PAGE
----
US fundamental economic data should start to look a bit sunnier as a dreary winter fades away. The upcoming week will focus on March spending, retail sales, housing, and a first look into April regional manufacturing output. Inflation will probably remain low and well below the target of 2 percent as total costs have been so weak. Experts do not see inflation return to 2 percent for another two to three years. Consumer inflation in China remained well below the government’s target in March when the producer price index fell 2.3 percent, after a 2 percent drop in February extending the decline to 25 months. In Europe, Moody’s downgraded Turkey’s credit-rating outlook to negative from stable 11 months after upgrading the debt to investment grade.
Also in Europe Volkswagen, Europe’s largest carmaker, ruled out increasing its 6.7 Billion euro bid for the rest of Scania AB after some minority stakeholders rejected the deal as being too low. Volkswagen, which already controls 62.6 percent of Scania’s capital via direct and indirect holdings is pushing to offer 36 percent more than Scania’s closing price. The German carmaker only plans to pursue the bid if it can secure 90 percent of Scania.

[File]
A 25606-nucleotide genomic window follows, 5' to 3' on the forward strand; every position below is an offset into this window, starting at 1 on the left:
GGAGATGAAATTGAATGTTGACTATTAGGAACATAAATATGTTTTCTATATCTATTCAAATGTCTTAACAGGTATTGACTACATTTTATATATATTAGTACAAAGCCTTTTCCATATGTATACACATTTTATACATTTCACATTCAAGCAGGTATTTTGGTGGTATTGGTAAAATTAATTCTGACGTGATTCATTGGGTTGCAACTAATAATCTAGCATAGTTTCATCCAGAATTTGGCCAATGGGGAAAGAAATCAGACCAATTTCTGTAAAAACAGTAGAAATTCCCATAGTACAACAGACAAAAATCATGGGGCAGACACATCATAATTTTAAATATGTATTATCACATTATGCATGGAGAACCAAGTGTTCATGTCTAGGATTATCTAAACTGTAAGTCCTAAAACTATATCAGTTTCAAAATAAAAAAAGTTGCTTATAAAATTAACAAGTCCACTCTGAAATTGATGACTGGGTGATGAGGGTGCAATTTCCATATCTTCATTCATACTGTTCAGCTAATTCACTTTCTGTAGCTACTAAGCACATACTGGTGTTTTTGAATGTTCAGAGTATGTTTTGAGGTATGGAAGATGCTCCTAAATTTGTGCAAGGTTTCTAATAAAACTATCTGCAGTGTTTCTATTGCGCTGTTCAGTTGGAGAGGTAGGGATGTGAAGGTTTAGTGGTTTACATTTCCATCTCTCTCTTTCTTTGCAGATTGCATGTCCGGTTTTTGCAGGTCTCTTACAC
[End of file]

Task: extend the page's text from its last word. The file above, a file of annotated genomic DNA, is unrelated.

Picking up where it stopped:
- Consumer Credit rose $2.3 Billion above analysts’ forecasts
- Export Prices decreased 0.1%
- Import Prices increased 0.4%
- The Treasury Budget was decreased by $36.9 Billion
- Natural Gas Inventories rose to 4 bcf
Things to look for next week:
- Retail Sales
- Core CPI
- Crude Inventories
Article submitted by: J. Camilo Parra & David Gomez of the Capital Markets Lab (CML). To learn more about the Capital Markets Lab (CML) please visit https://business.fiu.edu/capital-markets-lab/.